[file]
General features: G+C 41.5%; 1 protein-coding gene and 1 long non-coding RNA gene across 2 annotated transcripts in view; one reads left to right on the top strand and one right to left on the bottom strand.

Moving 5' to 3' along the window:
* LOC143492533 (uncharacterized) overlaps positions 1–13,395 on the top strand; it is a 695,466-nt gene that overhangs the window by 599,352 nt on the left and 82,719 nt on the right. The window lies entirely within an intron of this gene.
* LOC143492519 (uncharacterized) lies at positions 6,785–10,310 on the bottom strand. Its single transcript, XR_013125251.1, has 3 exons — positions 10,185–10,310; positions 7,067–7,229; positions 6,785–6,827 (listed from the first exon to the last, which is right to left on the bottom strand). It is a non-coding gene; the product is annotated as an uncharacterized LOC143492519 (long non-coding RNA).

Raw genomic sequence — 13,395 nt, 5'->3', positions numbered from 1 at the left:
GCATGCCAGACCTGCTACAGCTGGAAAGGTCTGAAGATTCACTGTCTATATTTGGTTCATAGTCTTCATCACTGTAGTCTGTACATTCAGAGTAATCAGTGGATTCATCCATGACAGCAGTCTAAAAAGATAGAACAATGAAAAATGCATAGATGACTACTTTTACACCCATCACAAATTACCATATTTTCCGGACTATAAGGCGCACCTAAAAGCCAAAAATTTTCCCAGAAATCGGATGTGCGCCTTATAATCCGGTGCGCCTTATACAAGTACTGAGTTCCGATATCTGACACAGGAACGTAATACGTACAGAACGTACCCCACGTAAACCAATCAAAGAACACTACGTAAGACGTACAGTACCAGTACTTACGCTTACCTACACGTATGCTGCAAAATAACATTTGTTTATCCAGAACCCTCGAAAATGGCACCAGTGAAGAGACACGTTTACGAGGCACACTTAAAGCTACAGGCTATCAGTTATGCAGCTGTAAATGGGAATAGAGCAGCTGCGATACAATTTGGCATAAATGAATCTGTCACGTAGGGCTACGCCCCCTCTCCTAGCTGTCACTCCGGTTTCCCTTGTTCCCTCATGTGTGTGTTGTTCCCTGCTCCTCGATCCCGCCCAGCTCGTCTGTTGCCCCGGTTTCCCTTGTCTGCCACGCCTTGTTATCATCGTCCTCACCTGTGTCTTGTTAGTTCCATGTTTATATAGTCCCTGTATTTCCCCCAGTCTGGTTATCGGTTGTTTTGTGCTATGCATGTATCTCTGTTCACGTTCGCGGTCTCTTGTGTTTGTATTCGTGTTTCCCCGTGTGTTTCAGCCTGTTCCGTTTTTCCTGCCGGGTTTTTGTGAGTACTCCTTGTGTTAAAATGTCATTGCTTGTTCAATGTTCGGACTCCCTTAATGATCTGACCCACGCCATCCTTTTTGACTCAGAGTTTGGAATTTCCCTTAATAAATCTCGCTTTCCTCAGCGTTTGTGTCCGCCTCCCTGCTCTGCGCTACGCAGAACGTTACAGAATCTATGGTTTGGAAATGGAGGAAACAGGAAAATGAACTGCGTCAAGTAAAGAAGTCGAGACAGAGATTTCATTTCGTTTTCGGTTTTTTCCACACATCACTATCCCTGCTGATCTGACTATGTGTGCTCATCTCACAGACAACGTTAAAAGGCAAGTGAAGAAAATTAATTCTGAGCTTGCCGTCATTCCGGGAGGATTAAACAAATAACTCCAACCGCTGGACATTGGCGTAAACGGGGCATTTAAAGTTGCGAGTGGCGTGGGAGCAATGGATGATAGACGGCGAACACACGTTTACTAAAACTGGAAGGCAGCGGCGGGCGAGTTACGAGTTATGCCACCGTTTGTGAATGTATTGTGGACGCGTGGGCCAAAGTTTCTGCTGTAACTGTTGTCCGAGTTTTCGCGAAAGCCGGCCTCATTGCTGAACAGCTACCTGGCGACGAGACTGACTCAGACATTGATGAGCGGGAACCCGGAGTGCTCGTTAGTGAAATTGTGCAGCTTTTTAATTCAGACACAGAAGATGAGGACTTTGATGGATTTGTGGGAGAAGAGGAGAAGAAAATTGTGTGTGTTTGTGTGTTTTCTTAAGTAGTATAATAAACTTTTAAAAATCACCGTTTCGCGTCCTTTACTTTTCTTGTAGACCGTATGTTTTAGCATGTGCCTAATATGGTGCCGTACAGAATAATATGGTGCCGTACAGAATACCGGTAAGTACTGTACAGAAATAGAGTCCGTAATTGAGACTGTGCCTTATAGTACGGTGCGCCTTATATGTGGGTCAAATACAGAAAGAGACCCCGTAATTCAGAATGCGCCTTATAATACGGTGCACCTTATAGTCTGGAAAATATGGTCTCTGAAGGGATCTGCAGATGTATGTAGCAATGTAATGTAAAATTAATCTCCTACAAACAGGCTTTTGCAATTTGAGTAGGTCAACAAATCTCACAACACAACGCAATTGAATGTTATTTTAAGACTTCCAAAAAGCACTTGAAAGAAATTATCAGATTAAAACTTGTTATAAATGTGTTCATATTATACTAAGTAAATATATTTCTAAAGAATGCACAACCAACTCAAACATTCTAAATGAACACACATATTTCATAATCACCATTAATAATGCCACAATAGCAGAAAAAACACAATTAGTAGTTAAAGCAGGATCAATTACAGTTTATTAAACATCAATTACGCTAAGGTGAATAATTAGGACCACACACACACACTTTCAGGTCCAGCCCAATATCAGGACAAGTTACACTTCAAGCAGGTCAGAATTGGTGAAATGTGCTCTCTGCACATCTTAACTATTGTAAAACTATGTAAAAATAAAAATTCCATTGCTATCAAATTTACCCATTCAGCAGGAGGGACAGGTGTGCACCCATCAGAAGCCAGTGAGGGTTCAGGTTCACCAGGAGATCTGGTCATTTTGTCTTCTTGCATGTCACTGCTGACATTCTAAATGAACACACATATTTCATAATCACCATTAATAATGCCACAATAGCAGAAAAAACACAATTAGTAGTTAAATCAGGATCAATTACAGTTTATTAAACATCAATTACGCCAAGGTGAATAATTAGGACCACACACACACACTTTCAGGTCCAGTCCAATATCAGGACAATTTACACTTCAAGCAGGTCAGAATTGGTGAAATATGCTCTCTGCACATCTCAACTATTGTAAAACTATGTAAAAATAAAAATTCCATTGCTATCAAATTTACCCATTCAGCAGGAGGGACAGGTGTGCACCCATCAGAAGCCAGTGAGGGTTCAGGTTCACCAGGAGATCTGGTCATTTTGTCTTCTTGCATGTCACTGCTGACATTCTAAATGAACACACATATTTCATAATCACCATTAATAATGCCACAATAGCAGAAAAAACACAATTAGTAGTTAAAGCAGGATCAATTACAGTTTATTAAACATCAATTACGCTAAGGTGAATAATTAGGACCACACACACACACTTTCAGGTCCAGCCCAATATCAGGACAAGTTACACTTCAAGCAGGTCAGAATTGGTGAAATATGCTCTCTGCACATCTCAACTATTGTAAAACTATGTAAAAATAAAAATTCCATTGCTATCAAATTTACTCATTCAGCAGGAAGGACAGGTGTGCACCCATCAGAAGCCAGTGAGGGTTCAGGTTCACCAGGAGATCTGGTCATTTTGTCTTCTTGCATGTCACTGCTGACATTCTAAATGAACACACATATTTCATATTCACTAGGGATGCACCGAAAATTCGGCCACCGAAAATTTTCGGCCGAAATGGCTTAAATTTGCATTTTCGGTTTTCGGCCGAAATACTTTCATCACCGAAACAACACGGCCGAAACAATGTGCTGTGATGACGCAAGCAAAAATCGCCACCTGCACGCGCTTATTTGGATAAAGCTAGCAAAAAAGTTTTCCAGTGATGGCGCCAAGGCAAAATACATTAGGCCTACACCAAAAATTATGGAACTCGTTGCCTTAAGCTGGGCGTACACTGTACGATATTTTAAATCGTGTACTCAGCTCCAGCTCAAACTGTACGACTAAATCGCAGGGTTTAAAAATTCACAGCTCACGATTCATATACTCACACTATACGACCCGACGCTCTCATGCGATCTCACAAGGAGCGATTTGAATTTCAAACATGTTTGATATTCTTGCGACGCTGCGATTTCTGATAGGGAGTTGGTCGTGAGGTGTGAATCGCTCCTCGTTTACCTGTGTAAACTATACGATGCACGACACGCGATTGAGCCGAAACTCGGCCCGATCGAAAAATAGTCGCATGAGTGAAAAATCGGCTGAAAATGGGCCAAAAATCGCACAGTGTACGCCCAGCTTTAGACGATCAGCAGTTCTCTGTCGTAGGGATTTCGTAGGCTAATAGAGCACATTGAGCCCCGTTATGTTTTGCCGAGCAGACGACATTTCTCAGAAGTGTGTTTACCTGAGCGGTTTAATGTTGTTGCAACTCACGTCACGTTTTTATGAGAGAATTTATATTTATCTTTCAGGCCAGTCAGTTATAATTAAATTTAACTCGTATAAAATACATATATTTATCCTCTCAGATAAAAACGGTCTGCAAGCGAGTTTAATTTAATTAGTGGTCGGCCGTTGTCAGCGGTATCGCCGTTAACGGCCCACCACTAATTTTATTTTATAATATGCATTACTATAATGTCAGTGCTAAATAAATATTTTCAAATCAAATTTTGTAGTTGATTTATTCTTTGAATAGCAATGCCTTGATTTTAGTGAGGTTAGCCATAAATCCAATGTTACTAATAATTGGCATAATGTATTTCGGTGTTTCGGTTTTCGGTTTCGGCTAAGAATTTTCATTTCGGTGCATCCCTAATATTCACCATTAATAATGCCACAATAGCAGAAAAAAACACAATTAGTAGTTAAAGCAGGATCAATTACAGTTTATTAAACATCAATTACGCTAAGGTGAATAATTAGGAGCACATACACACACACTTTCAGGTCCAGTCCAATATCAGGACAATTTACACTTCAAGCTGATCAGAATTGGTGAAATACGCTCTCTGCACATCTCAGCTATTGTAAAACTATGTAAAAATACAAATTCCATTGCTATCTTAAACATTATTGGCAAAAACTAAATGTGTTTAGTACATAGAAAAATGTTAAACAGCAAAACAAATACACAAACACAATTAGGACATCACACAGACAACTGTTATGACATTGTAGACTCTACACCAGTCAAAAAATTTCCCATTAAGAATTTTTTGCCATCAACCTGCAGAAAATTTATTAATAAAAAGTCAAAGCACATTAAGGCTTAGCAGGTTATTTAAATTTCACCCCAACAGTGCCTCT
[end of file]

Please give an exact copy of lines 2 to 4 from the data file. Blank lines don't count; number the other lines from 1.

Moving 5' to 3' along the window:
* LOC143492533 (uncharacterized) overlaps positions 1–13,395 on the top strand; it is a 695,466-nt gene that overhangs the window by 599,352 nt on the left and 82,719 nt on the right. The window lies entirely within an intron of this gene.
* LOC143492519 (uncharacterized) lies at positions 6,785–10,310 on the bottom strand. Its single transcript, XR_013125251.1, has 3 exons — positions 10,185–10,310; positions 7,067–7,229; positions 6,785–6,827 (listed from the first exon to the last, which is right to left on the bottom strand). It is a non-coding gene; the product is annotated as an uncharacterized LOC143492519 (long non-coding RNA).